More TV Memories – Rise.

Rise (Channel 4, 2002-2003)

The Big Breakfast is a show that had done well for Channel 4, especially in its early years, being rather entertaining and lively, and attracting a lot of viewers. But having to produce two hours of live TV a day five days a week all year round soon took its toll, and when the show came to an end after almost a decade in 2002 it did feel like it was past its best.

So it was decided to launch a new show in the breakfast slot, which promised to be a fresh take on all of the latest important news (but don’t they all claim that), but this one would, not to that many people’s surprise, turn out to be a flop by comparison. I didn’t watch this one a huge amount, but why it exactly failed with viewers has interested me. vlcsnap-01064

Rise (or RI:SE as it was sometimes written, aiming to simulate the display of a digital alarm clock) came from a TV studio, and had a collection of hosts who were rather in vogue at the time. These included Mark Durden-Smith (who seemed to be everywhere around this time), Kirsty Gallacher (who had impressed on Sky Sports), and Edith Bowman (who was also on MTV). And would you believe it, despite their abilities, when you put them all together around a desk, there was practically no chemistry between them whatsoever. vlcsnap-01070

The news coverage aimed to be something a little different, by being hosted in front of a big screen where all the reports were summarised in a single word. The show also jumped on the success of Big Brother, giving us some live coverage from the house, that usually only consisted of some people asleep. There were plenty of music videos and celebrity guests too. And you could even email them, how incredible. vlcsnap-01071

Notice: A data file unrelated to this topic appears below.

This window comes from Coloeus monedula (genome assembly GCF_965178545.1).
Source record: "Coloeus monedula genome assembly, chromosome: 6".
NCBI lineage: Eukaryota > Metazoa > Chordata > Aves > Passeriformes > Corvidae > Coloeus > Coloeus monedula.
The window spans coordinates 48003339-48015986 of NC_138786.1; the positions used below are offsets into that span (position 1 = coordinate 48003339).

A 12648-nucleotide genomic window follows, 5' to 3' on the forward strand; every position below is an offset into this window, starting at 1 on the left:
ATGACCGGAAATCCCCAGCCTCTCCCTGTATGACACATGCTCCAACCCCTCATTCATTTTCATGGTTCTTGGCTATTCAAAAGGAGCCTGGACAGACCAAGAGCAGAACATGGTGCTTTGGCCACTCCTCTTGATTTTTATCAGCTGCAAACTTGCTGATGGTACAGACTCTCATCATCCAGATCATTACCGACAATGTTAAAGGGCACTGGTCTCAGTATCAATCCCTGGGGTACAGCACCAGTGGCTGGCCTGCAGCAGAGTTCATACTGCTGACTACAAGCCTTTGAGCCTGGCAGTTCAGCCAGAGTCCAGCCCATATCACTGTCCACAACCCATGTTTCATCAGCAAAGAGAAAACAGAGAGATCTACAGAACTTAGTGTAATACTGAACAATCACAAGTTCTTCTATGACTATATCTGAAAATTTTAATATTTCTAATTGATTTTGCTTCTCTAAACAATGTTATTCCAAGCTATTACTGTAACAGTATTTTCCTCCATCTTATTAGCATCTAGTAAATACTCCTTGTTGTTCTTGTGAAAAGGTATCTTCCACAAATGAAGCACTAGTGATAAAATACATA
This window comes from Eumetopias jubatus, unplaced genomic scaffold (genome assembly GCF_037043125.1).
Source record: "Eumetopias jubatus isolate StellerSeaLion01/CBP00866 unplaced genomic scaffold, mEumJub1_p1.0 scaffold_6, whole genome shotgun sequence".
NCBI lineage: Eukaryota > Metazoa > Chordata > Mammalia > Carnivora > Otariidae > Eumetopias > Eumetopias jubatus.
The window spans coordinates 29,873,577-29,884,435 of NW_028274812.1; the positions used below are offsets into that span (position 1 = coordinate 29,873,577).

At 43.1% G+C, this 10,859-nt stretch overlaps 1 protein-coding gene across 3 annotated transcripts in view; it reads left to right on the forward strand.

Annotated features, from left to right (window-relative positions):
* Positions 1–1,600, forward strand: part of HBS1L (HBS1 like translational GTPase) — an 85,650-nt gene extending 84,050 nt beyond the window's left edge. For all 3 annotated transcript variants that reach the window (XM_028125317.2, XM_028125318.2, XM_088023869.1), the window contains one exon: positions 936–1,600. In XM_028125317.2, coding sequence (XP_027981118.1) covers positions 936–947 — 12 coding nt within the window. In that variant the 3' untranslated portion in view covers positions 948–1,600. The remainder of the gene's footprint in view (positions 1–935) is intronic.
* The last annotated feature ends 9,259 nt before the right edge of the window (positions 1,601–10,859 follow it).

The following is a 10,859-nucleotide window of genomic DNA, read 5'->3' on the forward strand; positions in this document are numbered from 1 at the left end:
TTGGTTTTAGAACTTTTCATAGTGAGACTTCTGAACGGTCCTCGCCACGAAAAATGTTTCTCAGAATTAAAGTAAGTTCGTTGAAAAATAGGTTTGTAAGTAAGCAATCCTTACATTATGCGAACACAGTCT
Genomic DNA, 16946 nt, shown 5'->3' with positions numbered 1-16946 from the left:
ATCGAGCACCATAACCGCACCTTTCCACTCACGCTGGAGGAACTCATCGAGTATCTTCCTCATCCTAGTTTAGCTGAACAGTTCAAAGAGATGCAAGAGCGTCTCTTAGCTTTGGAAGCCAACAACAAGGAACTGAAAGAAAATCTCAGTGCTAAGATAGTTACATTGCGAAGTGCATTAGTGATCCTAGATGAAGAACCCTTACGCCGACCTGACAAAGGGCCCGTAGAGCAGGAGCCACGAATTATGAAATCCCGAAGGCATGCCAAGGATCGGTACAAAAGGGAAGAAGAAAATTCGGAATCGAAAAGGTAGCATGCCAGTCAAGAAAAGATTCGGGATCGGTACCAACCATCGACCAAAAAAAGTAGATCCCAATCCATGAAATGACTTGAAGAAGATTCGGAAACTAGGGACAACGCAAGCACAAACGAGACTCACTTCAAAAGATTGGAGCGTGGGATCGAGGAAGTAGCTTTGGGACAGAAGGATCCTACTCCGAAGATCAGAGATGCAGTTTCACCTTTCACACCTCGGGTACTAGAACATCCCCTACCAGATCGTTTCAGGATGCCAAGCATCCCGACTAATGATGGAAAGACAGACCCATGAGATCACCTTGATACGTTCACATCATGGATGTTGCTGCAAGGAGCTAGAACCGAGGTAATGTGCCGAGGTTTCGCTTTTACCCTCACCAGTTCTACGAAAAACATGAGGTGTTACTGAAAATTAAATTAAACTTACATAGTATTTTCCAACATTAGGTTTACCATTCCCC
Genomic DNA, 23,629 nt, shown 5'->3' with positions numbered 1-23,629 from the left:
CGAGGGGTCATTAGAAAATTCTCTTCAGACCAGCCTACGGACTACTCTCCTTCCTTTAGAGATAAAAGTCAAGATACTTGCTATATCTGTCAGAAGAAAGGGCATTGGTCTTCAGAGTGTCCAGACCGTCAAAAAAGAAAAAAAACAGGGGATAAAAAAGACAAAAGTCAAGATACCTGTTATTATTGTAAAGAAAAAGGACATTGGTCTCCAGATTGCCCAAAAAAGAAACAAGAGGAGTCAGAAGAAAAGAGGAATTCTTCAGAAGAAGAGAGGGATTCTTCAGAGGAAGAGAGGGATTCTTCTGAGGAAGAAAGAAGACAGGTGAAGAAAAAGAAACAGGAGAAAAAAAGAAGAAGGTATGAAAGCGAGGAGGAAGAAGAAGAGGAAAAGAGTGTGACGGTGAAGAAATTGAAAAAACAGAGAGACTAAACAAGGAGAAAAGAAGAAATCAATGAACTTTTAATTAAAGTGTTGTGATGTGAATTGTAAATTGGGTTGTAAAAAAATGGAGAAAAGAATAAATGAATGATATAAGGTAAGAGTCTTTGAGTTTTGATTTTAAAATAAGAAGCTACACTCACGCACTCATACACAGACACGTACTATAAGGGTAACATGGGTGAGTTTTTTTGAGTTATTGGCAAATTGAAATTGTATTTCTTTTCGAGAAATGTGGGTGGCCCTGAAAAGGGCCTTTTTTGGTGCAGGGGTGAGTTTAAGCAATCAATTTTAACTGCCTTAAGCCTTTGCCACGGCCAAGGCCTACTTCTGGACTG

It wasn’t too much of a surprise that this didn’t go down well with viewers, and sure enough it wasn’t long before the constant relaunches, with all of the original line-up and the big desk long gone, and over a dozen hosts were used in Rise‘s short time on air. Among those who joined later were Iain Lee (who had previously hosted Channel 4’s The 11 O’Clock Show and had a more sarcastic take on the news). vlcsnap-01065

And also featuring were the double-act Mel And Sue, who practically revived their Light Lunch format that had done well on Channel 4 in the afternoon about five years earlier. Not that many people were surprised when Rise finally ended in December 2003 after nearly 18 months, indeed some viewers didn’t expect the show to even last that long. vlcsnap-01069